Ford Motor company says it plans to offer buyouts and early retirement packages to most of its 54,000 US hourly workers in an effort to further drastically reduce employment and make room to hire thousands of lower-paid workers. The second largest American-based car company is following the lead of General Motors, which last week announced a similar buyout plan.
According to a January 24 report in the Wall Street Journal, Ford is looking to cut up to 11,000 hourly jobs and 2,000 salaried positions. The cuts are to come as quickly as possible, with most workers targeted to leave no later than April 1. Since the start of 2006 the company has eliminated some 44,000 jobs.
Ford announced the buyout the same day it reported a $2.7 billion loss for 2007. Losses of $3.5 billion in North America were offset somewhat by profits from Ford’s European and South American operations. Most of the 2007 loss reflected non-cash accounting charges. Excluding these special items, Ford recorded a $126 million operating profit in 2007, despite a 12 percent decline in sales.
Through layoffs and aggressive cost cutting, implemented with the collaboration of the United Auto Workers union, the company reduced its losses sharply from 2006, when it suffered a record $12.6 billion deficit. In a preliminary fourth quarter financial report the auto company touted its agreement with the UAW and reported costs savings of $1.8 billion in 2007.
Like General Motors, Ford plans to replace a substantial portion of those who take the buyouts with lower-paid new hires, who will receive 50 percent of standard wages and lower benefits, thus taking advantage of concessions surrendered by the UAW in the 2007 national contract.
The new round of job cuts by US automakers is the sharpest expression of the continuing decline of American industry. Since 2000 Ford’s US vehicle sales have fallen drastically, from around 4 million units a year to just over 2 million. Its market share has fallen from over 26 percent ten years ago to 15.5 percent in 2007.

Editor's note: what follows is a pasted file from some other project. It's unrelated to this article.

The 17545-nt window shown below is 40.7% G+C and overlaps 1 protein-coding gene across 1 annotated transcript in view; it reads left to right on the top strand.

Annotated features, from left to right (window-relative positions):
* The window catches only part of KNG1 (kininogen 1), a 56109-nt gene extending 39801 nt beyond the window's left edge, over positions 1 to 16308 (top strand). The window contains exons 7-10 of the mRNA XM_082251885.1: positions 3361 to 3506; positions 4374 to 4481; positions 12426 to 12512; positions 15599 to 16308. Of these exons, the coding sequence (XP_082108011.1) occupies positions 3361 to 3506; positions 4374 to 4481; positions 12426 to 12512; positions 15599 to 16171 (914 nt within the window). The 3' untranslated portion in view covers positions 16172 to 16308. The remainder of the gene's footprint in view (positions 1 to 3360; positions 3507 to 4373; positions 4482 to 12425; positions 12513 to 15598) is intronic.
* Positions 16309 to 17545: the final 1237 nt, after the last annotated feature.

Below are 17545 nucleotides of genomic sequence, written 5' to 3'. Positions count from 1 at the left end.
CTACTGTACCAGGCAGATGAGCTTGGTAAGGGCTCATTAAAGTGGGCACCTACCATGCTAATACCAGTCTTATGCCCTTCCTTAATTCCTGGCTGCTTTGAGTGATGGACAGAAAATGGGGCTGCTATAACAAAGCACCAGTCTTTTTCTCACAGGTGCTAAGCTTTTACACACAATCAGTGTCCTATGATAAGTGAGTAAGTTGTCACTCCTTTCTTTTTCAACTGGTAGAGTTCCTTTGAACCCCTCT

Ford CEO Alan Mulally called the outlook for the auto industry in 2008 “challenging” due to the unfolding crisis in the US and global economy. He said the company would not return to profitability until 2009, predicting a further decline in sales and market share and another loss for 2008. US auto sales have fallen for two straight years and Ford has already reduced its assembly capacity from 3.6 million vehicles in the fourth quarter of 2005 to 2.9 million, mostly due to job cuts.
The past year saw Ford eclipsed by Toyota as the world’s second largest car manufacturer with the Japanese-based auto company in a virtual dead heat with General Motors for number one, in terms of global sales. Toyota sales also surpassed those of Ford in the US market, marking the first time since 1931 that Ford has not held the number two spot.
Under these conditions Ford and the other automakers are relying on the services of the UAW bureaucracy to impose ever greater levels of sacrifice on the backs of workers.
The new four-year contract permits lower tier workers—making $14 instead of $28 an hour—to comprise up to 20 percent of Ford’s workforce. Under a special provision in the contract, workers at Ford’s Rawsonville and Sterling Heights powertrain plants outside Detroit, currently employing some 4,500 hourly workers, don’t count toward the 20 percent cap. Ford is planning to staff these plants entirely with lower tier workers.
Ford has reportedly reached an agreement with the UAW for two rounds of buyouts. The first will be offered immediately to less than 1,000 workers at three plants that have already closed. The second round of buyouts will be offered to most remaining Ford workers starting February 18.
Ford is reportedly offering workers eligible for retirement $50,000, an increase over previous offers, $70,000 for skilled trades. The company currently has 22 percent of its hourly employees eligible for retirement, a significantly lower proportion than General Motors.
It also reportedly plans to offer younger workers $100,000 lump sum payments and a limited extension of health care benefits. Given workers utter lack of confidence in the UAW leadership, it is likely that many workers will accept these paltry payouts rather than wait to be laid off as the company continues its downsizing.
The UAW openly boasts of its role in slashing costs at the expense of workers. UAW President Ron Gettelfinger acknowledged that Ford plans to replace those taking buyouts with lower-paid workers, declaring “We knew what we were doing when we went into it, but we also recognized that the companies needed help.” He has repeatedly taken note of the fact that the 2007 contract will save the company $1,000 per vehicle.
In exchange for the massive concessions the union gave Ford, GM and Chrysler, the UAW bureaucracy was given control of a multi-billion retiree health care trust fund, making it the proprietor of one of the largest private investment funds in the US and potentially the largest shareholder of GM and Ford stock.
An opinion piece in the January 15 edition of the Wall Street Journal titled “Two Heroes of Detroit” touted Gettelfinger and Delphi Corporation CEO R. S. Miller—who initiated the drastic wage-cutting in the industry—for their joint roles in imposing historic givebacks on UAW members.